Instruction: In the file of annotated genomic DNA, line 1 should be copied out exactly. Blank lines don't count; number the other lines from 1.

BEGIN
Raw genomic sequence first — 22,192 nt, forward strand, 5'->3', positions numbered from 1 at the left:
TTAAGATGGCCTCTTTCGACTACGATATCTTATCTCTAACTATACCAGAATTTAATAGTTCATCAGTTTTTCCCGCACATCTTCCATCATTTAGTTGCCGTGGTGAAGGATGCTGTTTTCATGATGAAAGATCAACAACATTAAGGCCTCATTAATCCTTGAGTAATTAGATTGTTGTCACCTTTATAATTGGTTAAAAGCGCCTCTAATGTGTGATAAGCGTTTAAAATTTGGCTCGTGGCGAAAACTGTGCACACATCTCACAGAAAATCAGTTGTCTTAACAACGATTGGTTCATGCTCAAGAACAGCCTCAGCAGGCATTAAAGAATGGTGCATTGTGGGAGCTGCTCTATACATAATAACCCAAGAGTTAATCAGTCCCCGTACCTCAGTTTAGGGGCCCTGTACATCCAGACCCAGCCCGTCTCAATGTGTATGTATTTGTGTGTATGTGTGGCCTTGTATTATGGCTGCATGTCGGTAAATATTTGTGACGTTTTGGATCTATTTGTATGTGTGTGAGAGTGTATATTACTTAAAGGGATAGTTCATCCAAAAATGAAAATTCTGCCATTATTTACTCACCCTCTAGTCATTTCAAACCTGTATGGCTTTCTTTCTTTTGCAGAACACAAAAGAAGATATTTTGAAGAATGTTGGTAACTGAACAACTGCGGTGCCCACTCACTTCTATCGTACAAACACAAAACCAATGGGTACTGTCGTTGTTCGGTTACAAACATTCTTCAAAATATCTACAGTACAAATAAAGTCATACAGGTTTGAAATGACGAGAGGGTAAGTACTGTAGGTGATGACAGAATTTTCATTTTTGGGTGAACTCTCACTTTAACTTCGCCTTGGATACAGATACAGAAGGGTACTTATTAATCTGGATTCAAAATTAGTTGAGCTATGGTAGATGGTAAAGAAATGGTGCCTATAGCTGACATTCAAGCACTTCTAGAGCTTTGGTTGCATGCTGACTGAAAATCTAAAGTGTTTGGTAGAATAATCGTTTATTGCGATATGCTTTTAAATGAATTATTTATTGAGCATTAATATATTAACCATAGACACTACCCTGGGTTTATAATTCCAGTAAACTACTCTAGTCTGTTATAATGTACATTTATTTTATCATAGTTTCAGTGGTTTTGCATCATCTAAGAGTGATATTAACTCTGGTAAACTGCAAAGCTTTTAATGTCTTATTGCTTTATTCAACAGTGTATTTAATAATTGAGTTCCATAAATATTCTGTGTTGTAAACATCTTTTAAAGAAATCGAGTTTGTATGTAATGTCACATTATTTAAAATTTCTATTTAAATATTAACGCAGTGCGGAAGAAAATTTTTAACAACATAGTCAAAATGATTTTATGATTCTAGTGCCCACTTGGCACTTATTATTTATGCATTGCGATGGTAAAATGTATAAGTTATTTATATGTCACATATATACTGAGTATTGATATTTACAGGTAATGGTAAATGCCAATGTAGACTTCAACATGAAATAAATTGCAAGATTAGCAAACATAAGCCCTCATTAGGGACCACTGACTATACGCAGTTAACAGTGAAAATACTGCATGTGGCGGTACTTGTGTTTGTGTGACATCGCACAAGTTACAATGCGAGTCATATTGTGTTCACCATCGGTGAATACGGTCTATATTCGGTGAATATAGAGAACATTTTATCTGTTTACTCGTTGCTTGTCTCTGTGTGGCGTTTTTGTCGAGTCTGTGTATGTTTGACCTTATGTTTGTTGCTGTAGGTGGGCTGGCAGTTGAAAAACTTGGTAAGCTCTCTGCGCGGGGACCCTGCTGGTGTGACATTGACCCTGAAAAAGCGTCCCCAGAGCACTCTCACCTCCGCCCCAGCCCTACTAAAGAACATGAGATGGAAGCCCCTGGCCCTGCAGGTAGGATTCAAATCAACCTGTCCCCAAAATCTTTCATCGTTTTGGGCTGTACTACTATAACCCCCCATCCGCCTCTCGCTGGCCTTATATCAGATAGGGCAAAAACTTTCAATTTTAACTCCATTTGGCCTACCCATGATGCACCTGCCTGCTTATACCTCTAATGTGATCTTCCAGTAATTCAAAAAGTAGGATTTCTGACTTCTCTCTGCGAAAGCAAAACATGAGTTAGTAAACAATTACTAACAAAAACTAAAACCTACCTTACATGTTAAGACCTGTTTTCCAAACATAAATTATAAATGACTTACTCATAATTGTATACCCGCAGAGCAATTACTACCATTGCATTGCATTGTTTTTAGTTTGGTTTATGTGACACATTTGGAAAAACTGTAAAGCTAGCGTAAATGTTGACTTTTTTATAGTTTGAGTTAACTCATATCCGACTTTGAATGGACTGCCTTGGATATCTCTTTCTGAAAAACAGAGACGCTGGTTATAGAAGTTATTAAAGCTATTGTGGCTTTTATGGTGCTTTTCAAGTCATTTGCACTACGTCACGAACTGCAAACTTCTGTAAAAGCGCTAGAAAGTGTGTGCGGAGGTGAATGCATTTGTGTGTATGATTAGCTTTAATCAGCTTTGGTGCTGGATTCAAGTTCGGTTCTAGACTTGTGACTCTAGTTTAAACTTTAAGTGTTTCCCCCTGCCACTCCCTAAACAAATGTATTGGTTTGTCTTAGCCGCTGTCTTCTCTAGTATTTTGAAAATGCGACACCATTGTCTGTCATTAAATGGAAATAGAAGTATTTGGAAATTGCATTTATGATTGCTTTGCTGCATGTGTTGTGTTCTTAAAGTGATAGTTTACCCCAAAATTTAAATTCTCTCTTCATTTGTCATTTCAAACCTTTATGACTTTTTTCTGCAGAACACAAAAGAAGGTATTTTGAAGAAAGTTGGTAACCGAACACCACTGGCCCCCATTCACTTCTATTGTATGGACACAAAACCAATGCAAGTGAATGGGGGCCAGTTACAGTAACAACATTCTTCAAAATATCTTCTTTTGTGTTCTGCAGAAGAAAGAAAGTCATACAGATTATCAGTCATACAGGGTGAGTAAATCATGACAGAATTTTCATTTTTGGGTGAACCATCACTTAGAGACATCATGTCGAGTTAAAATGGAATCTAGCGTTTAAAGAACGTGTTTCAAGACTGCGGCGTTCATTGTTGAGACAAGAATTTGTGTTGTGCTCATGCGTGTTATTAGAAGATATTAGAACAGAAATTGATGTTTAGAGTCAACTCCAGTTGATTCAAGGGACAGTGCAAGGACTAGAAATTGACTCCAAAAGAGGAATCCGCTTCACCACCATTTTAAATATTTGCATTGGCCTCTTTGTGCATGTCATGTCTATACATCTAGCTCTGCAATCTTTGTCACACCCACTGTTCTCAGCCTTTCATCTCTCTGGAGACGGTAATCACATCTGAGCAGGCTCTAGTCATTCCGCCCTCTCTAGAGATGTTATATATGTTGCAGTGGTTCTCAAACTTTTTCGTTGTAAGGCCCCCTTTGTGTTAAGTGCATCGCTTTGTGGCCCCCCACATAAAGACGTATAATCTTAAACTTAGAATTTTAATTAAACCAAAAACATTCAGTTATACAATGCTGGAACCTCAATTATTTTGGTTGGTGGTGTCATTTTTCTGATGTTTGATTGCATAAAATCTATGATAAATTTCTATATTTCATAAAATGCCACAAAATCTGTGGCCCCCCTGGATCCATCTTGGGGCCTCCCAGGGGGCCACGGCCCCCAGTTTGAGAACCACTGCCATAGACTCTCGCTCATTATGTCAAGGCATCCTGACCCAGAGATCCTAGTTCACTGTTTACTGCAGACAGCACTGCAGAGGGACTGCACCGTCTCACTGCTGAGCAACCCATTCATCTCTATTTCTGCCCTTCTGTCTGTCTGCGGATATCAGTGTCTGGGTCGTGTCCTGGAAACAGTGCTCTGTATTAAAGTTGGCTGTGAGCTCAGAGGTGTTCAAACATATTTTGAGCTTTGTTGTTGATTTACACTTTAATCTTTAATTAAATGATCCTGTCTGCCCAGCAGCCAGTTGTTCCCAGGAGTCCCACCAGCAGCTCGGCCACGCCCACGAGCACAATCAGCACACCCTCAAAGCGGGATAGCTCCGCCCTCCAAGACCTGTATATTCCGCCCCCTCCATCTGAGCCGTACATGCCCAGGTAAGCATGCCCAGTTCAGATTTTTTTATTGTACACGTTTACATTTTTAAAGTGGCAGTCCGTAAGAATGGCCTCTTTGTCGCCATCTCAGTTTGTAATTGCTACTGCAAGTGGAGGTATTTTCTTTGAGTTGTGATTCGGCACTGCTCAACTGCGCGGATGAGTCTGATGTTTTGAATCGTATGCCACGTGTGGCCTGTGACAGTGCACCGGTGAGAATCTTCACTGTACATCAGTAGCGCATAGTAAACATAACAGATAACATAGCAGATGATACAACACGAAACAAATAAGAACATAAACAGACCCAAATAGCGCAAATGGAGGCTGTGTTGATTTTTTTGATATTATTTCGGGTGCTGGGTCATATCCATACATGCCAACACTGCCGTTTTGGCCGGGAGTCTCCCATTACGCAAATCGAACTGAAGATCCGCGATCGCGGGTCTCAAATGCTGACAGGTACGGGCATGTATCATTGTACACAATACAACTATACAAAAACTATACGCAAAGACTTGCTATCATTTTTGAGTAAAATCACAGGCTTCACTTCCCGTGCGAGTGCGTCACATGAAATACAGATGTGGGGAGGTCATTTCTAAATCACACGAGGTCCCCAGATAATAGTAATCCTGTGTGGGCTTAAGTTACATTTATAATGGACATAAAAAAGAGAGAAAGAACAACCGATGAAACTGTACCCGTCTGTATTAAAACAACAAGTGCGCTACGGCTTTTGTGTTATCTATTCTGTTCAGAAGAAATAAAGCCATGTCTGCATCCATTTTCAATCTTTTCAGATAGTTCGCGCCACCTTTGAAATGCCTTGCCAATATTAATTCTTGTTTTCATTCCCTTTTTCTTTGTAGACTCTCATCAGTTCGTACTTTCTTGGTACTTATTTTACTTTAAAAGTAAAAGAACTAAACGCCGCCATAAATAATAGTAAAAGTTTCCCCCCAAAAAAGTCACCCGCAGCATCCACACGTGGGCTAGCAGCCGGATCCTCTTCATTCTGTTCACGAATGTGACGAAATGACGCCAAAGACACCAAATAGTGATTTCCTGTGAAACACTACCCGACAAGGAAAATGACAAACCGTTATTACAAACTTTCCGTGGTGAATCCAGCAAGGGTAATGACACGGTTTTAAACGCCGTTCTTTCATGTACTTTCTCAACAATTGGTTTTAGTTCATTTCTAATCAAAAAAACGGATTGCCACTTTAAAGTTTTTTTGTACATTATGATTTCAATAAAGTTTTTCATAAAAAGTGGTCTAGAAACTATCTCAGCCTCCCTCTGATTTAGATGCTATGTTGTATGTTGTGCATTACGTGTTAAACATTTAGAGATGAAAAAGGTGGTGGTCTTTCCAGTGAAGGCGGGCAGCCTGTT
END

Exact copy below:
Raw genomic sequence first — 22,192 nt, forward strand, 5'->3', positions numbered from 1 at the left: